This chapter discusses MSG installation in detail. If you just want to get up and running, have a look at the Quick Start chapter.


To compile and use MSG, you’ll need the following software components:

  • A modern (2008+) Fortran compiler

  • The LAPACK linear algebra library

  • The LAPACK95 Fortran 95 interface to LAPACK

  • The fypp Fortran pre-processor

  • The HDF5 data management library

On Linux and MacOS platforms, these components are bundled together in the MESA Software Development Kit (SDK). Using this SDK is strongly recommended.

If you’re planning on using the pymsg Python module, then you’ll also need the following components:

Building MSG

Download the MSG source code, and unpack it from the command line using the tar utility:

tar xf msg-1.2.tar.gz

Set the MSG_DIR environment variable with the path to the newly created source directory; this can be achieved, e.g., using the realpath command[1]:

export MSG_DIR=$(realpath msg-1.2)

Finally, compile MSG using the make utility:

make -j -C $MSG_DIR

(the -j flags tells make to use multiple cores, speeding up the build). If things go awry, consult the Troubleshooting chapter.

Testing MSG

To test MSG, use the command

make -C $MSG_DIR test

This runs unit tests for the various Fortran modules that together compose the MSG library. At the end of the test sequence, a summary of the number of tests passed and failed is printed. All tests should pass; if one or more fails, then please open an issue to report the problem.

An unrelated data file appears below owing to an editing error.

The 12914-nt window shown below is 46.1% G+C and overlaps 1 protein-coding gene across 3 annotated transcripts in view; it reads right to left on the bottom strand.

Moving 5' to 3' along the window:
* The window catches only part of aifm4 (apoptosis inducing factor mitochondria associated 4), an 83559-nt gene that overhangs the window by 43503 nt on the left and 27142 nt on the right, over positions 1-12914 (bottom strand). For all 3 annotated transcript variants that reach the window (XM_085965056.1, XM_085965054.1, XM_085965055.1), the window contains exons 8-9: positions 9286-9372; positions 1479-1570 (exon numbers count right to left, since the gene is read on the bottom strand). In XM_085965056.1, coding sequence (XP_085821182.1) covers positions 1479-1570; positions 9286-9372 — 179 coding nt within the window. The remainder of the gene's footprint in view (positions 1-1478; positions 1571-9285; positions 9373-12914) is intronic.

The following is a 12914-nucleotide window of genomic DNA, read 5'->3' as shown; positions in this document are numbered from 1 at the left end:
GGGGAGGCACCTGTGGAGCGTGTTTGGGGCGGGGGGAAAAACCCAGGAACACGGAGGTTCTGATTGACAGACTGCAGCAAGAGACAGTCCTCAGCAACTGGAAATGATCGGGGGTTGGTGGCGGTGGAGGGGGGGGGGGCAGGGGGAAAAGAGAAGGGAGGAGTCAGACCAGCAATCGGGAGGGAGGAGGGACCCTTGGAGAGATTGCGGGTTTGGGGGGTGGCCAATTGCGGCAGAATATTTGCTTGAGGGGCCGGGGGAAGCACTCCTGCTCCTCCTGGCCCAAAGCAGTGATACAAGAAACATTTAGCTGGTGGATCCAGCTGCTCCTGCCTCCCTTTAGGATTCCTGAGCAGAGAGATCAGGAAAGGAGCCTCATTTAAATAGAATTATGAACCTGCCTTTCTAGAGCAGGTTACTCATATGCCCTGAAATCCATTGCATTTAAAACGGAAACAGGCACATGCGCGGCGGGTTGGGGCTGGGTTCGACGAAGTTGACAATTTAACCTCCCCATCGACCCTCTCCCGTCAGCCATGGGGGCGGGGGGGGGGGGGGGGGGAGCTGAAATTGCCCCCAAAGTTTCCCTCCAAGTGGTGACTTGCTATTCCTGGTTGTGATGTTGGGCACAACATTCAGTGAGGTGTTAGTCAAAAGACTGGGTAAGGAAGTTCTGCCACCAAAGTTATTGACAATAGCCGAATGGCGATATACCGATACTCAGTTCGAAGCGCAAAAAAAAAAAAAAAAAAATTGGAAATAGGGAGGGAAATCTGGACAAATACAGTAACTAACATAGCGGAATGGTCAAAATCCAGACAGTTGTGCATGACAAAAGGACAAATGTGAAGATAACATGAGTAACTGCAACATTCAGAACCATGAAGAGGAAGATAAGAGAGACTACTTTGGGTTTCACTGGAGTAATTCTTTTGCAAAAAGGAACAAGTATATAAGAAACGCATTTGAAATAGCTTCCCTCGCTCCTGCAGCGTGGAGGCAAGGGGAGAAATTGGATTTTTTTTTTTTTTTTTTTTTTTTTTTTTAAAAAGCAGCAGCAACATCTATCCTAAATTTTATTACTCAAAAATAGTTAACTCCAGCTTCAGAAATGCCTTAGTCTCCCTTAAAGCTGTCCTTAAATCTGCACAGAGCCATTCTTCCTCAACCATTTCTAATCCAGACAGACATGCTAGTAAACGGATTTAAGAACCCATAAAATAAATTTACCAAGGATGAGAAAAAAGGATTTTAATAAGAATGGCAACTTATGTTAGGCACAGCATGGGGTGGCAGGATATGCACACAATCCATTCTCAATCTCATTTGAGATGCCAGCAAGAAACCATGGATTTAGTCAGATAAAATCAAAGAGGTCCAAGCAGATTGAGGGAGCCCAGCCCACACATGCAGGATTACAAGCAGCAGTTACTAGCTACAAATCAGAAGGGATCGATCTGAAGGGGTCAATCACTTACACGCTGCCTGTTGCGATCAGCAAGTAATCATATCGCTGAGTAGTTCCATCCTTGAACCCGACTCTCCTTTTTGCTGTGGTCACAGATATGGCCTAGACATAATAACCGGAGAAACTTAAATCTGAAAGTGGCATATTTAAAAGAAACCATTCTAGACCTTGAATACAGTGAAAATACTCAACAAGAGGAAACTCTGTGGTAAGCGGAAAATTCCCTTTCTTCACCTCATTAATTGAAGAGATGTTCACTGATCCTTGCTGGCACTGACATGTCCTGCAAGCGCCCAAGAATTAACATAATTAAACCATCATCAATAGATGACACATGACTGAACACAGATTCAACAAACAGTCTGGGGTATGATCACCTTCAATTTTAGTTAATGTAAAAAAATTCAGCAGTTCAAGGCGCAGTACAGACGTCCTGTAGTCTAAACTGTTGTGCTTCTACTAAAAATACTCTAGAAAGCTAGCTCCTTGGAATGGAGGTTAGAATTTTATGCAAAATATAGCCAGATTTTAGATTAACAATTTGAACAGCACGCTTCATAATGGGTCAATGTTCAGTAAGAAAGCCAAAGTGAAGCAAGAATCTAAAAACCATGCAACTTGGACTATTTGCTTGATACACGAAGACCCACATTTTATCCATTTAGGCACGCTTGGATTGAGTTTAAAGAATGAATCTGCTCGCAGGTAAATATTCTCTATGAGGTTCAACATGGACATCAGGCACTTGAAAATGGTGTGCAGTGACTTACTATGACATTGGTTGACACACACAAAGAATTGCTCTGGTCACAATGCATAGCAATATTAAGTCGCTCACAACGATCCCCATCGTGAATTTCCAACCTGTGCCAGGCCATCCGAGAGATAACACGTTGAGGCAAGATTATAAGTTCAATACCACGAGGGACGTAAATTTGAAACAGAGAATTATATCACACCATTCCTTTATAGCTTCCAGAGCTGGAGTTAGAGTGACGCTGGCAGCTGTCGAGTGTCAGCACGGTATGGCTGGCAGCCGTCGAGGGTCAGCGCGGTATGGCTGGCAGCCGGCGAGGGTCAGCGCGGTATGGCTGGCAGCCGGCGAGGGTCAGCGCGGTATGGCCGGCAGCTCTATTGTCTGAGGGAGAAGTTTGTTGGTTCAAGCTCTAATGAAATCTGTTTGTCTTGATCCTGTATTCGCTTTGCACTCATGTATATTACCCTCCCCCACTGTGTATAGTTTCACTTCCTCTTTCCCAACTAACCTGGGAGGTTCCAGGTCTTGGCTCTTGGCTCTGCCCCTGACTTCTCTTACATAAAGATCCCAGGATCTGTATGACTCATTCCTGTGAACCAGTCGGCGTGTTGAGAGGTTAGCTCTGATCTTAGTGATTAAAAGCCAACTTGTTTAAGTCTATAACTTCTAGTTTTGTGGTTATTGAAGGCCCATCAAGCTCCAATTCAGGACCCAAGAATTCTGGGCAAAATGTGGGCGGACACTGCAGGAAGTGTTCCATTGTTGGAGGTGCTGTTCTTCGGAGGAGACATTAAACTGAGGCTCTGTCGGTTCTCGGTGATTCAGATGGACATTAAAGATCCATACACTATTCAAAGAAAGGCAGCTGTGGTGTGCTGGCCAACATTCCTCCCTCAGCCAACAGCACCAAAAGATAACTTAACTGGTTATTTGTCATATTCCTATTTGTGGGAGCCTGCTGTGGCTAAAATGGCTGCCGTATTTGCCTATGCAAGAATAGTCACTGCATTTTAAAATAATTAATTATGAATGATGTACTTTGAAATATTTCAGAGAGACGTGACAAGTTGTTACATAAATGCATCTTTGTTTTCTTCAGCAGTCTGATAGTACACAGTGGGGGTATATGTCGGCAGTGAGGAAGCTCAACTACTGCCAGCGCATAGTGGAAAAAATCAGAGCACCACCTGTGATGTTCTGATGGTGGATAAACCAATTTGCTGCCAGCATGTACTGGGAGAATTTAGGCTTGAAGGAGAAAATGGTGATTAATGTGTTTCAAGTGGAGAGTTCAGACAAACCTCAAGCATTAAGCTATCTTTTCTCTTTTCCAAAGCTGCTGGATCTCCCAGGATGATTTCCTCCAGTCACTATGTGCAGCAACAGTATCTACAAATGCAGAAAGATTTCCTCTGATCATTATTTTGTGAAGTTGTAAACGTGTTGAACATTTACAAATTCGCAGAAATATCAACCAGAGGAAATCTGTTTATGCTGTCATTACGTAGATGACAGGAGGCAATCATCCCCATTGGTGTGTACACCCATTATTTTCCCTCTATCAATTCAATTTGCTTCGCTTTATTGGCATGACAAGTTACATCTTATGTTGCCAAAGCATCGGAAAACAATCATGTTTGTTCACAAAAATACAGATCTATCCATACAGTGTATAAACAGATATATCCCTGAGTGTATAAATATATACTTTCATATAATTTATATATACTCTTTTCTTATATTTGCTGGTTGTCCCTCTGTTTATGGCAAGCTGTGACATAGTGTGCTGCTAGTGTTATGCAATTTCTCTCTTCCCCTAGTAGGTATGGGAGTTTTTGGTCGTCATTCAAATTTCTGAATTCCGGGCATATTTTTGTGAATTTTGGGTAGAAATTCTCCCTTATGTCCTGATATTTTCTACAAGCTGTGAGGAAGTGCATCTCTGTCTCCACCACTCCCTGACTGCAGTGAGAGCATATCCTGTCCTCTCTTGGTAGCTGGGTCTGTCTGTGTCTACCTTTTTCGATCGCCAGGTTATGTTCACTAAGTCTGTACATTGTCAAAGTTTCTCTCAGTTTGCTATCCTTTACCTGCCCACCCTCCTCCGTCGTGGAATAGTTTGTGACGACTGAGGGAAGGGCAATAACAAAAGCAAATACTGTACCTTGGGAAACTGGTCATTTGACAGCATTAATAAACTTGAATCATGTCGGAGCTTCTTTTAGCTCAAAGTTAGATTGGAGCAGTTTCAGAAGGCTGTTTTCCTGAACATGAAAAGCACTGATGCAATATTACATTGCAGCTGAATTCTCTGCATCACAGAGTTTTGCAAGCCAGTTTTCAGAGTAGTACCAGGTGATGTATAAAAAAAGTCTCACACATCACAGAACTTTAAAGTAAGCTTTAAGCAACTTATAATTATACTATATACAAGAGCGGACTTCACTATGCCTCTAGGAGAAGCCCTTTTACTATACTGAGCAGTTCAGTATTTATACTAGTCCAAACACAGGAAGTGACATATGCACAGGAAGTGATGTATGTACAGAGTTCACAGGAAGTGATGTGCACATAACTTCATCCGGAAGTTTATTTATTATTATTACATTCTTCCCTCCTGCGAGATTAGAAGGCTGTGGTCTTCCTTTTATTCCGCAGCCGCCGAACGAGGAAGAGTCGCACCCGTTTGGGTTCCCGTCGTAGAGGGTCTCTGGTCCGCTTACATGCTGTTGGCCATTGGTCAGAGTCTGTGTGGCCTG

Installing the pymsg Module

To install the pymsg Python module, use the pip tool:

pip install $MSG_DIR/python

You can alternatively add the $MSG_DIR/python/src directory to the PYTHONPATH environment variable. Note that in order for pymsg to function correctly, the MSG_DIR environment variable must be set at Python runtime (this variable allows the module to find the Python extension that interfaces to the back-end).

Custom Builds

Custom builds of MSG can be created by setting certain environment variables, and/or variables in the file $MSG_DIR/src/build/Makefile, to the value yes. The following variables are currently supported:


Enable debugging mode (default no)


Enable floating point exception checks (default yes)


Enable OpenMP parallelization (default yes)


Enable building of the Python extension (default yes)


Enable building of testing tools (default yes)


Enable building of development tools (default yes)

If a variable is not set, then its default value is assumed.

GitHub Access

Sometimes, you’ll want to try out new features in MSG that haven’t yet made it into a formal release. In such cases, you can check out MSG directly from the rhdtownsend/msg git repository on GitHub:

git clone --recurse-submodules

However, a word of caution: MSG is under constant development, and features in the main branch can change without warning.